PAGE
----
I’ve previously worked at banks which released veryyyyyy infrequently. I’m talking quarterly or half year windows. Releases are a big fucking deal over there because if you can’t release you gotta wait for the next window a few months down road (awful I know). However, sometimes there’s a specific reason why banks or old organizations function that way.
The world’s best software teams tend to release software more frequently. This approach allows them to be more agile, responsive to user feedback, and maintain a competitive edge in the market. These teams often adopt Agile methodologies, DevOps principles, and Continuous Integration/Continuous Deployment (CI/CD) pipelines to automate and streamline their software delivery process. However, as mentioned before there are still places in different industries and organizations where slower could be better. Another caveat is that the frequency of releases is just one aspect of what makes a software team successful. High-performing teams also prioritize software quality, robust testing/coverage, effective collaboration, and continuous learning and improvement. Is one better than the other? I definitely think so but I’ll go over both of my experiences below.
Here are some advantages to releasing frequently
- Faster feedback: Releasing software frequently enables teams to receive user feedback quickly, allowing them to iterate and improve their products more rapidly. This can be called time to market, cycle time or lead time. World class teams push code hundreds / thousands of time a week. Check out my article on DORA Metrics if you’re curious.
- Risk reduction: Smaller, incremental updates often carry lower risk compared to large, infrequent updates, as they introduce fewer changes to the software at once. I was once told that releasing less frequently and going through 3 hour long calls with 50 people on a deployment is the safest method. Forget human error and large room for mistakes. Let’s make this as inefficient as possible! 😀
- Improved collaboration: Frequent releases encourage better communication and collaboration among team members, as they need to work together closely to meet tight deadlines.
- Higher user satisfaction: By addressing user needs and incorporating their feedback promptly, teams can ensure higher user satisfaction and a better overall user experience. What’s better than getting a bug fix out for a customer that is having an issue on your website?
- Innovation: A fast-paced release cycle allows teams to experiment with new features and technologies, fostering a culture of innovation and continuous improvement.
- Easier integration: Frequent releases make it easier to integrate new features and updates, reducing the chances of conflicts and issues arising from merging code changes. Stale code sucks
- It’s satisfying: When you’re crushing releases, there’s almost no better feeling the just churning out quality code and tickets that make users happy. Being stuck
Risks to releasing more frequently:
- Insufficient testing: Frequent releases may lead to inadequate testing, increasing the risk of introducing new bugs or performance issues. Sometimes there’s a thing as too fast. As long as quality is maintained this shouldn’t be an issue.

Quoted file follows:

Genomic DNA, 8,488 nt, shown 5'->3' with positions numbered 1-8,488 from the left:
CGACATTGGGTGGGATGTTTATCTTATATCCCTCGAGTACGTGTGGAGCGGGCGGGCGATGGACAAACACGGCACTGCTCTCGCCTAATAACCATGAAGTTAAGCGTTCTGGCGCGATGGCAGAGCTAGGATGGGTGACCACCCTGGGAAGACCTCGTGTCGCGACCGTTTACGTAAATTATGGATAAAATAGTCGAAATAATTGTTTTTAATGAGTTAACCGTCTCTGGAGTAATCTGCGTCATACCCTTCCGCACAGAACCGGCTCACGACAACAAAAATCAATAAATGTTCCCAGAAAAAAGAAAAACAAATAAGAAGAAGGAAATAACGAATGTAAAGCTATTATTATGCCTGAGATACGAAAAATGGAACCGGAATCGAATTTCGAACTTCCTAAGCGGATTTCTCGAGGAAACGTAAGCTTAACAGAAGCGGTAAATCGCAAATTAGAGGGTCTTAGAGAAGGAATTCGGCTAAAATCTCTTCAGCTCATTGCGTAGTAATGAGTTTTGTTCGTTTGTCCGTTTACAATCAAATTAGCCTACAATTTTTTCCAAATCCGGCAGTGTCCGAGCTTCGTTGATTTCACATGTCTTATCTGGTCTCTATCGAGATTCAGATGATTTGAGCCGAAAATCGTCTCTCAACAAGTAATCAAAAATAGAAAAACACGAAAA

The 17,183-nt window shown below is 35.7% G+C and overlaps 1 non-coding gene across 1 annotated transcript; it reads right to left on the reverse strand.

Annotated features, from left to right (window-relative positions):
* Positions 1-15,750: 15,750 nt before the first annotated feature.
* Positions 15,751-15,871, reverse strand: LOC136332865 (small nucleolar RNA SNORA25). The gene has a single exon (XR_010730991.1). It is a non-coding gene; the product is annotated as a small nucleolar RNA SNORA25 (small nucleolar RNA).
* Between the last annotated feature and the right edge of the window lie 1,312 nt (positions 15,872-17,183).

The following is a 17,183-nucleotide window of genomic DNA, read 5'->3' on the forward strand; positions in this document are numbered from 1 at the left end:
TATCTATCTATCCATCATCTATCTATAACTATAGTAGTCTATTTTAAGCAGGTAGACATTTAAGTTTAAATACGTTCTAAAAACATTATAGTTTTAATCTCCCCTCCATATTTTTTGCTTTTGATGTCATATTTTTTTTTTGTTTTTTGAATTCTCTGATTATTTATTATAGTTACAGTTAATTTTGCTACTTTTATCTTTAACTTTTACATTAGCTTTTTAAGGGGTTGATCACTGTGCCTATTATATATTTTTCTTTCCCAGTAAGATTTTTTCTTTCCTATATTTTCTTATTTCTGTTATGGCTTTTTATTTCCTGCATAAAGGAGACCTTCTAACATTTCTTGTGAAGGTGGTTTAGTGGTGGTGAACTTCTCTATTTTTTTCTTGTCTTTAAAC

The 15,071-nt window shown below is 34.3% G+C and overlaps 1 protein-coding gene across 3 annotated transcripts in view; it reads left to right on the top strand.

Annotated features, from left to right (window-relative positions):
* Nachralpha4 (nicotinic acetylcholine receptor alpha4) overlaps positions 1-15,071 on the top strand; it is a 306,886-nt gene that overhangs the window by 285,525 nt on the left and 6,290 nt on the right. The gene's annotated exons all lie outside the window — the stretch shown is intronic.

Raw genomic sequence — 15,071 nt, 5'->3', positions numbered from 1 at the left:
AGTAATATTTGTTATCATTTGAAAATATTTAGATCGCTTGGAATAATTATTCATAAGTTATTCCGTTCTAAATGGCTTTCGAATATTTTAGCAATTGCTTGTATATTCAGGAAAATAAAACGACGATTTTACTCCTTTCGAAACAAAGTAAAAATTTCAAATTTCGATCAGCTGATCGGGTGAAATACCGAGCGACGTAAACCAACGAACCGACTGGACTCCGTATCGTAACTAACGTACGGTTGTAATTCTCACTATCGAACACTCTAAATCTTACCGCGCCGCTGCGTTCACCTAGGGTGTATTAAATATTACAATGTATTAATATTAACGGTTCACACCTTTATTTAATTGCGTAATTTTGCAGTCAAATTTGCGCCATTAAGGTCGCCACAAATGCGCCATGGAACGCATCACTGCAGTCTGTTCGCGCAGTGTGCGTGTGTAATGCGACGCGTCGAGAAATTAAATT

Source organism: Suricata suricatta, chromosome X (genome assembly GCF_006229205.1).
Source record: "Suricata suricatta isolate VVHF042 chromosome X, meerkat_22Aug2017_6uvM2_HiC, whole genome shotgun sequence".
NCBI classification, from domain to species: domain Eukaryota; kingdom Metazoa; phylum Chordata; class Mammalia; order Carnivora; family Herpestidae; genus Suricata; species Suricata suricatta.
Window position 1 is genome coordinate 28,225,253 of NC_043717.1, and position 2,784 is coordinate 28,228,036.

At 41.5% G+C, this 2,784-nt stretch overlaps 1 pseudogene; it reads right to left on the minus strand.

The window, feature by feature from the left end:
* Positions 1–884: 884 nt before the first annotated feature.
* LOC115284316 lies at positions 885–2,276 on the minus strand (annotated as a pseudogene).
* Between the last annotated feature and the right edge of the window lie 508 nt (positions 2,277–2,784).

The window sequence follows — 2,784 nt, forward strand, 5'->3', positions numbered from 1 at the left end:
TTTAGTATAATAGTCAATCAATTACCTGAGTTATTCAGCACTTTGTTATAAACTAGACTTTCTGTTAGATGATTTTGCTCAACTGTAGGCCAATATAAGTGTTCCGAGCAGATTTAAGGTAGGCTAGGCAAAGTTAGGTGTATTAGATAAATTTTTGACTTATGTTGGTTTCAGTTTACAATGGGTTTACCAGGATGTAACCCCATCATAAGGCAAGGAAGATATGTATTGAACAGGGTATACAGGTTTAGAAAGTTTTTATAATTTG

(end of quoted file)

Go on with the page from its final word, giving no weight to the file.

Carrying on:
- Burnout: The pressure to release software more frequently may lead to team burnout and decreased productivity in the long run. It’s important to maintain a good culture where everyone is on the same page and can work together as a team (easier said than done)
Releasing less frequently benefits:
- Thorough testing: Infrequent releases typically provide more time for extensive testing, helping to ensure a higher level of software quality and stability. However, there’s such a thing as too much testing or too much manual testing in my opinion. It’s important to strike the right balance.
- Predictable schedule: A less frequent release cycle may be easier for users to anticipate and plan for, making it more convenient for them to adopt new features and updates.
- More time for planning: A slower release cycle can give the development team more time to plan and design new features and improvements thoroughly.
- Delayed feedback: Releasing software less frequently may result in slower feedback from users, making it harder to identify and address issues in a timely manner. Imagine if it took your customers over two years to see any sort of product that they’re requesting. You’d be out of business quick!
- Higher risk: Larger, infrequent updates may introduce more significant changes to the software, increasing the risk of introducing new issues or negatively impacting user experience. For example, outages, rollbacks and high change failure rate are all symptoms of high risk, infrequent releases. Change failure rate for example is the following. I release twice a year and I fail one time and succeed the other. Therefore my change failure rate is 50%!
- Slower response to market demands: A slower release cycle may make it more challenging for the team to respond quickly to changing user needs and market conditions, potentially impacting competitiveness.
- Typically done through offhours: Yeah, this sucks. I used to deploy all of these changes in the off hours. Midnight, 7pm, after pacific time closes etc. You name it, I’ve heard it for why we can’t deploy. Releasing frequently should be painless and a quick rollback if something goes wrong. Releasing infrequently because you’re consistently scared to break your website is a sign of a larger symptom
Overall, I believe releasing frequently is an important signal for high performing teams. However, it’s not the end all of software delivery. There is a lot of context that goes into it to ensure that the organization, customers and your team are happy. However, delivering software to production once or twice a quarter is definitely signs of a potentially underperforming organization / team (again given context).